• 3 minutes Natural gas is crushing wind and solar power
  • 6 minutes OPEC and Russia could discuss emergency cuts
  • 8 minutes Is Pete Buttigieg emerging as the most likely challenger to Trump?
  • 11 minutes Question: Why are oil futures so low through 2020?
  • 13 minutes Don't sneeze. Coronavirus is a threat to oil markets and global economies
  • 3 hours So the west is winning, is it? Only if you’re a delusional Trump toady, Mr Pompeo, by Simon Tisdall
  • 7 hours Peak Shale Will Send Oil Prices Sky High
  • 9 hours "Criticism of migration will become a criminal offense.  And media outlets that give room to criticism of migration, can be shut down." - EU Official to the Media.
  • 22 mins Fight with American ignorance, Part 1: US is a Republic, it is not a Democracy
  • 8 hours Charts of COVID-19 Fatality Rate by Age and Sex
  • 1 hour CDC covid19 coverup?
  • 4 hours Oil and gas producers fire back at Democratic presidential candidates.
  • 1 day “The era of cheap & abundant energy is long gone. Money supply & debt have grown faster than real economy. Debt saturation is now a real risk, requiring a global scale reset.”"We are now in new era of expensive unconventional energy
  • 16 hours Democrats Plan "B" Bloomberg Implodes. Plan "C" = John Kerry ?
  • 1 day Who decides the Oil costs?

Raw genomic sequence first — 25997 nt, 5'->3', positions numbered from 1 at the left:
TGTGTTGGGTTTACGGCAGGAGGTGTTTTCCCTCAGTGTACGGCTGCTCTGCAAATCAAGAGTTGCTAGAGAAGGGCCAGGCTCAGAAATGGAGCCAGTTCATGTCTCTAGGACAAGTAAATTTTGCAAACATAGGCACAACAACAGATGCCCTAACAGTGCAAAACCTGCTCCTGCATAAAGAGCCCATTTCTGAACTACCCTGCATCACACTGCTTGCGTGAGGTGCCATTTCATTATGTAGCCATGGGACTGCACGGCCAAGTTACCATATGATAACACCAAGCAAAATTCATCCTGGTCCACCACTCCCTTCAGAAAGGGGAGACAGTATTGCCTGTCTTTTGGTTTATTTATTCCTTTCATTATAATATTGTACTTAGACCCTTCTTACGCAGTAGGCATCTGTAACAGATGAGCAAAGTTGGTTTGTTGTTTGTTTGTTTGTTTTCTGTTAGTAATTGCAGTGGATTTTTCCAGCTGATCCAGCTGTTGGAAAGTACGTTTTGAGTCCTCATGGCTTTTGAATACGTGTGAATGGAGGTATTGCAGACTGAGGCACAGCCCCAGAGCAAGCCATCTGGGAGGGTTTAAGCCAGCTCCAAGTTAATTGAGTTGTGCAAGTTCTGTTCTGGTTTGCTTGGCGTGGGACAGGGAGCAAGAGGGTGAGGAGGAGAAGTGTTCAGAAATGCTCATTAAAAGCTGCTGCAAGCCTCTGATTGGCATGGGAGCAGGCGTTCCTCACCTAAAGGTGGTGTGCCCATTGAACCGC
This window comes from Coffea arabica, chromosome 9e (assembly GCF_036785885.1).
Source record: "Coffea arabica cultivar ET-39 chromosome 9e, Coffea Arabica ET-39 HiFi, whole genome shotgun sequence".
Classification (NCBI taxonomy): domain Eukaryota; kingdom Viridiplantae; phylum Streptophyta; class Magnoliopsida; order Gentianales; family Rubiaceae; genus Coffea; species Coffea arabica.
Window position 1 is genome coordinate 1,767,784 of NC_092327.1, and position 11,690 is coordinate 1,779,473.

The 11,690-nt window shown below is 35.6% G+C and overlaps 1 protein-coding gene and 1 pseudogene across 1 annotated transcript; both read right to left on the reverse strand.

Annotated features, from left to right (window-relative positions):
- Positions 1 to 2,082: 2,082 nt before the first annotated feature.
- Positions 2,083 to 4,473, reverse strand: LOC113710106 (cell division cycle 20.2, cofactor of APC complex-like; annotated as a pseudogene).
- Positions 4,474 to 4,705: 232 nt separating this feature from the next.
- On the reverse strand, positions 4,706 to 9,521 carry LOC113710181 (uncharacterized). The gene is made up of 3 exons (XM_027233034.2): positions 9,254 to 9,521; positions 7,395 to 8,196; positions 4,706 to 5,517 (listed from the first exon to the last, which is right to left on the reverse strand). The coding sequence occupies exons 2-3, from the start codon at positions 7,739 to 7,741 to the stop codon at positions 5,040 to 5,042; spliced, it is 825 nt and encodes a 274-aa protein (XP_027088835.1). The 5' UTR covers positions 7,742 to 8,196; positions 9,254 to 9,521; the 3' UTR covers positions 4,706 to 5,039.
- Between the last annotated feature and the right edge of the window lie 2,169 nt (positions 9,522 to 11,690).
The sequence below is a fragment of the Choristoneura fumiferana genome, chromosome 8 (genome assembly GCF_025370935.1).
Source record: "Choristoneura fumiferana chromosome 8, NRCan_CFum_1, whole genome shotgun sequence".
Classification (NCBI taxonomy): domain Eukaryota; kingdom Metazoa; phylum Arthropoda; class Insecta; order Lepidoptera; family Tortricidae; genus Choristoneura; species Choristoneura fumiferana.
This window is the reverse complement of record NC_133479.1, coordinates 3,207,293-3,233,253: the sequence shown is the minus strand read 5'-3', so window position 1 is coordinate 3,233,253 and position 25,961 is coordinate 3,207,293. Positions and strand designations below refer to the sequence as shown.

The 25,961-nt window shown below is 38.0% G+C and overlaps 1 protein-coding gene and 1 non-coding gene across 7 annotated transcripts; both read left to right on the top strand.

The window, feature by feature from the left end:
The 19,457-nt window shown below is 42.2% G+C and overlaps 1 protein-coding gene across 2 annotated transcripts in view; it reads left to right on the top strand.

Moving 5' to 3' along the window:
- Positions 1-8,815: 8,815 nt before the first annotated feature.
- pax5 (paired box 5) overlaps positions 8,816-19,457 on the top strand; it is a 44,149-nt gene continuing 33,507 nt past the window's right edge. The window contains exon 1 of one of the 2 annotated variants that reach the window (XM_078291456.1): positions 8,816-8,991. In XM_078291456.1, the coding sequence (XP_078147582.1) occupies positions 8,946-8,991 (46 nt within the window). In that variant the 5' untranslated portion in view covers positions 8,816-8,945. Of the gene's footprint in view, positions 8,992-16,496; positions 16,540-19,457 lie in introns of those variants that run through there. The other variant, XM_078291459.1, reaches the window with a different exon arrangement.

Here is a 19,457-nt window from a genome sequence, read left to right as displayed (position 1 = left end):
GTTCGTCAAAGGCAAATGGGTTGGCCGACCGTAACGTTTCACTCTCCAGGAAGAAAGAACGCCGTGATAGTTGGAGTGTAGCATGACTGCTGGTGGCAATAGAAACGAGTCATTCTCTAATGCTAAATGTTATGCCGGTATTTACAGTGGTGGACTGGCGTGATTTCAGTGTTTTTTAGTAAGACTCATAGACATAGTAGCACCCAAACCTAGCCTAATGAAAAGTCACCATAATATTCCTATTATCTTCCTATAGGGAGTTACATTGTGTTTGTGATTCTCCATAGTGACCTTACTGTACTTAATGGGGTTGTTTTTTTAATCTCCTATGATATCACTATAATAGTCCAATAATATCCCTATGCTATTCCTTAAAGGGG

• 1 day Blowout videos

Global Energy Advisory 4th March 2016

Politics, Geopolitics & Conflict

• Several situations have combined to see a reduction in Iraqi oil sales and exports for February, though exports are still at record highs. Exports from Turkey’s port of Ceyhan remain blocked—as of 16 February. These exports include those controlled by the Kurdistan Regional Government (KRG) in the Kurdish region of Iraq as well as crude from Kirkuk in northern Iraq, coming from the central government’s North Oil Company (NOC). A section of this pipeline has been rendered inoperable and has cost the KRG—for one--$200 million so far. An explosion on this pipeline two weeks ago was reported without any details, and there still are none. Turkey seemed to be blaming the Kurdistan Workers Party (PKK) in a knee-jerk reaction, but the Kurds kept quiet—not pointing any fingers. No one has claimed responsibility, and this is off profile for both the PKK and the Islamic State (IS). There are now suspicions emerging that the Turks shut down the pipeline themselves in order to launch military operations against the PKK near the section of the pipeline that’s been offline. The Kurdish silence on the issue would suggest this might be the case as well. How the Kurds would agree to such a move remains unclear because it certainly cannot afford the losses right now. And if they didn’t agree, then it remains unclear what the consequences of this will end up being. Genel Energy—one of the main producers…




Oilprice - The No. 1 Source for Oil & Energy News